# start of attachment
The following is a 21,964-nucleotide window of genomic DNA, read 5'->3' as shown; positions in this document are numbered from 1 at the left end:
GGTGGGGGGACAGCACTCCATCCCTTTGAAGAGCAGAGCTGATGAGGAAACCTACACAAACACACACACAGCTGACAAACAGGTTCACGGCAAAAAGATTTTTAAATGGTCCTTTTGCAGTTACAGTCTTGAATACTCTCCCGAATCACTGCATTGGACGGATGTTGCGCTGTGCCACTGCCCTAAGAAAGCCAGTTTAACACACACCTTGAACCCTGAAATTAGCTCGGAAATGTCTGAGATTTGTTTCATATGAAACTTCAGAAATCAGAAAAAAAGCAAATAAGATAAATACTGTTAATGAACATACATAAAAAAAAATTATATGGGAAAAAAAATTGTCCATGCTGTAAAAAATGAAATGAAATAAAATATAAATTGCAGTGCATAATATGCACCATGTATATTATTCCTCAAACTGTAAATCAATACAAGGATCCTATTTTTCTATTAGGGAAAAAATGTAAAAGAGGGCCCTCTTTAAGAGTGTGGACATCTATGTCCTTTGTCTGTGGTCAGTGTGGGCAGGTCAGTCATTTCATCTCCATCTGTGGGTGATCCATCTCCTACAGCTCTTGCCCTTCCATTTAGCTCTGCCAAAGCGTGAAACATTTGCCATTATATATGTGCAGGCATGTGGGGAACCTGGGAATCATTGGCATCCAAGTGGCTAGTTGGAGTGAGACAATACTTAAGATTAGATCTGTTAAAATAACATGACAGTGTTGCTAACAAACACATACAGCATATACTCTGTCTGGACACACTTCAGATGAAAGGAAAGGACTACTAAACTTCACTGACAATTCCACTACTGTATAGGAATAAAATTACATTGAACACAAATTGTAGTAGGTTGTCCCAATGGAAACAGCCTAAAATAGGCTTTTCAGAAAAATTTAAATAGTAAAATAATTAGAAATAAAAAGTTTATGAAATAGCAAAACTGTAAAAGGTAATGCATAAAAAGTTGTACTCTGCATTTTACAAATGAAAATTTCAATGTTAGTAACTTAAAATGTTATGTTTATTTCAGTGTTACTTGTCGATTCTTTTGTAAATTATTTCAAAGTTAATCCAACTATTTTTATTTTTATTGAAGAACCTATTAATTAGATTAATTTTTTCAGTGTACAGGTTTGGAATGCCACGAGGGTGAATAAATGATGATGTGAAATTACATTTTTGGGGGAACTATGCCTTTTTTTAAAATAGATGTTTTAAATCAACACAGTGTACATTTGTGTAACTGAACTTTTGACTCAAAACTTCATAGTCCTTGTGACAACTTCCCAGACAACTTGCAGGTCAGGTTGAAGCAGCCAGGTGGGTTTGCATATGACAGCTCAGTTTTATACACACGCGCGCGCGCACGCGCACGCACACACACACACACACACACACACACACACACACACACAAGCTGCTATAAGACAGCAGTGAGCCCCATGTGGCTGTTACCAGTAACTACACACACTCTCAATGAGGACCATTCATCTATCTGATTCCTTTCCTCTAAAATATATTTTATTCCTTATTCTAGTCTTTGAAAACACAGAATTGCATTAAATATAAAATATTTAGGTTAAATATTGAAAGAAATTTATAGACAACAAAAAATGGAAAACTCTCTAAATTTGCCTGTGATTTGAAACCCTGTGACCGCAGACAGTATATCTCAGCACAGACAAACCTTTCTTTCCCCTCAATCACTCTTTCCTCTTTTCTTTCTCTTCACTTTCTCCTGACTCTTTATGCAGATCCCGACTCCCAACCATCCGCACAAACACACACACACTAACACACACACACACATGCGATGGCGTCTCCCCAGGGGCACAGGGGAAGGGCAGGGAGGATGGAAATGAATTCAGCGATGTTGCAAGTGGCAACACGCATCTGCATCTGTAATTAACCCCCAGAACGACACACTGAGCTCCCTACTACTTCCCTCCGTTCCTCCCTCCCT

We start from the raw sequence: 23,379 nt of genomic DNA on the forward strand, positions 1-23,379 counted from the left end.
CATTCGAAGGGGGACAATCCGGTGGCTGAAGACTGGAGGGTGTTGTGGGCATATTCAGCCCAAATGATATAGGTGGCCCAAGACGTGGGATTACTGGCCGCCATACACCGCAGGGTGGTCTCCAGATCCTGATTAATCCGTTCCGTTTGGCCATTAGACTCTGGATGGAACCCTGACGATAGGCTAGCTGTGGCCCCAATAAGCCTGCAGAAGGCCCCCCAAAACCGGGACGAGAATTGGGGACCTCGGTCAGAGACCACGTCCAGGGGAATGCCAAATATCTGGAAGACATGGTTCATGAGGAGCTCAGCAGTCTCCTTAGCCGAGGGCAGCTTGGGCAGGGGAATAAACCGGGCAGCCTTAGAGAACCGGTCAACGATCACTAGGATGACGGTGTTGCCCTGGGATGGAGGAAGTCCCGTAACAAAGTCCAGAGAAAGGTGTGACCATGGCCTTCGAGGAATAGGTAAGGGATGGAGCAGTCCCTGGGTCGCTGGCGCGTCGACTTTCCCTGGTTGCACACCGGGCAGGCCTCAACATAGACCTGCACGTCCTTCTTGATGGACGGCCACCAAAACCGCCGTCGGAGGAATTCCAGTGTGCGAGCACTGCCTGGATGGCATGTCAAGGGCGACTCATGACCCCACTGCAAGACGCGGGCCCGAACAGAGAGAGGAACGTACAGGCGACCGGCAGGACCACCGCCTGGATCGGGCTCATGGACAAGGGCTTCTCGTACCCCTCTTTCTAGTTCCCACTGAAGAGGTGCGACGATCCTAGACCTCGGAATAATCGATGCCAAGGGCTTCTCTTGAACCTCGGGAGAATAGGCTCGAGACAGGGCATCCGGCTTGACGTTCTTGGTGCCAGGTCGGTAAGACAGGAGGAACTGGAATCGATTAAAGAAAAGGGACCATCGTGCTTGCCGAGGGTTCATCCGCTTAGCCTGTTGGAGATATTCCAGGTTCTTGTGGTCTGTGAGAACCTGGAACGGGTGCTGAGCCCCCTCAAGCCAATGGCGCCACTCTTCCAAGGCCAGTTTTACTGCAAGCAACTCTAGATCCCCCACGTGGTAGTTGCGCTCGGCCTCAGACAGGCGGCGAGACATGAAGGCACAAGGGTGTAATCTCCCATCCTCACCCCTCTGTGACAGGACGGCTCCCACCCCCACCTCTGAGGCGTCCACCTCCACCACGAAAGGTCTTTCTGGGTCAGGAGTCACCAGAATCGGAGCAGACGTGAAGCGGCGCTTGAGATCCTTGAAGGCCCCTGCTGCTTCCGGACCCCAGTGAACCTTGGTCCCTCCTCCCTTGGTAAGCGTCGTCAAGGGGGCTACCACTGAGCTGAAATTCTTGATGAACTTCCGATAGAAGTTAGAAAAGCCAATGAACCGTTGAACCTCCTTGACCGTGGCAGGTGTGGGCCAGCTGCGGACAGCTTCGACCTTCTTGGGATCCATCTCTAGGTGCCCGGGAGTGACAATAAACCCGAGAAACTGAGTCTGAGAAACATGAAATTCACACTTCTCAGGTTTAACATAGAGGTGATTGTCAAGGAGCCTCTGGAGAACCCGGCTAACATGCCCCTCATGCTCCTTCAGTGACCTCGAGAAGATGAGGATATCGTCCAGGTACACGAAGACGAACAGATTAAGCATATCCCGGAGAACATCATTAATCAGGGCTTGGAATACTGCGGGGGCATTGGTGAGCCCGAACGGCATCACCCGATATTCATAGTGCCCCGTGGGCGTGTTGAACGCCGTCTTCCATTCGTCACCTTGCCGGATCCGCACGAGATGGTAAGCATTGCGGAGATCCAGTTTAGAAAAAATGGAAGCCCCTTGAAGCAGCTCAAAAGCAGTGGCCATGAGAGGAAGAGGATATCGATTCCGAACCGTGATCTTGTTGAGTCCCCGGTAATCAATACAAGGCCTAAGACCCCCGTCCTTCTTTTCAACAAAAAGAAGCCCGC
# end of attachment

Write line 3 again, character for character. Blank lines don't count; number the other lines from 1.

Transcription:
We start from the raw sequence: 23,379 nt of genomic DNA on the forward strand, positions 1-23,379 counted from the left end.